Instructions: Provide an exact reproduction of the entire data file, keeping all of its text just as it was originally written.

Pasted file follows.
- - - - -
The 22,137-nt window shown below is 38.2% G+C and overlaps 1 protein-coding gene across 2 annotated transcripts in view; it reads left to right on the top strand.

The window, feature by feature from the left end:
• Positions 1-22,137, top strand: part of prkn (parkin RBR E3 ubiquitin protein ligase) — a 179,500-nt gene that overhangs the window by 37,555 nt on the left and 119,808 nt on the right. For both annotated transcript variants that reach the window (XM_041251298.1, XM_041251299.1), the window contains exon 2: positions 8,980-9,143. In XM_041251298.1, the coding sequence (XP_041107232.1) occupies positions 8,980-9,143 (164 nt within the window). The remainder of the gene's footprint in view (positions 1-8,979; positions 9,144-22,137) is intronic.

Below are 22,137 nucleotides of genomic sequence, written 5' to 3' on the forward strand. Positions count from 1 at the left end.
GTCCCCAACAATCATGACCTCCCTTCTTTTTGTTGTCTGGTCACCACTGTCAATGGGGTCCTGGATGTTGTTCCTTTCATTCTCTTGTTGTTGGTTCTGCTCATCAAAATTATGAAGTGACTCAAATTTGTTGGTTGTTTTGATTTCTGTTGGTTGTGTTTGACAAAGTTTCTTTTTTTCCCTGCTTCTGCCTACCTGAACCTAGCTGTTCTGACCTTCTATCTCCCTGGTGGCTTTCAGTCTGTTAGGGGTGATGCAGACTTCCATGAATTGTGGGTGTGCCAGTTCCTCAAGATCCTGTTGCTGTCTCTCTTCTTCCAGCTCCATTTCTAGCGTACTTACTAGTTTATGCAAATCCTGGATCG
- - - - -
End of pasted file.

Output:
The 22,137-nt window shown below is 38.2% G+C and overlaps 1 protein-coding gene across 2 annotated transcripts in view; it reads left to right on the top strand.

The window, feature by feature from the left end:
• Positions 1-22,137, top strand: part of prkn (parkin RBR E3 ubiquitin protein ligase) — a 179,500-nt gene that overhangs the window by 37,555 nt on the left and 119,808 nt on the right. For both annotated transcript variants that reach the window (XM_041251298.1, XM_041251299.1), the window contains exon 2: positions 8,980-9,143. In XM_041251298.1, the coding sequence (XP_041107232.1) occupies positions 8,980-9,143 (164 nt within the window). The remainder of the gene's footprint in view (positions 1-8,979; positions 9,144-22,137) is intronic.

Below are 22,137 nucleotides of genomic sequence, written 5' to 3' on the forward strand. Positions count from 1 at the left end.
GTCCCCAACAATCATGACCTCCCTTCTTTTTGTTGTCTGGTCACCACTGTCAATGGGGTCCTGGATGTTGTTCCTTTCATTCTCTTGTTGTTGGTTCTGCTCATCAAAATTATGAAGTGACTCAAATTTGTTGGTTGTTTTGATTTCTGTTGGTTGTGTTTGACAAAGTTTCTTTTTTTCCCTGCTTCTGCCTACCTGAACCTAGCTGTTCTGACCTTCTATCTCCCTGGTGGCTTTCAGTCTGTTAGGGGTGATGCAGACTTCCATGAATTGTGGGTGTGCCAGTTCCTCAAGATCCTGTTGCTGTCTCTCTTCTTCCAGCTCCATTTCTAGCGTACTTACTAGTTTATGCAAATCCTGGATCG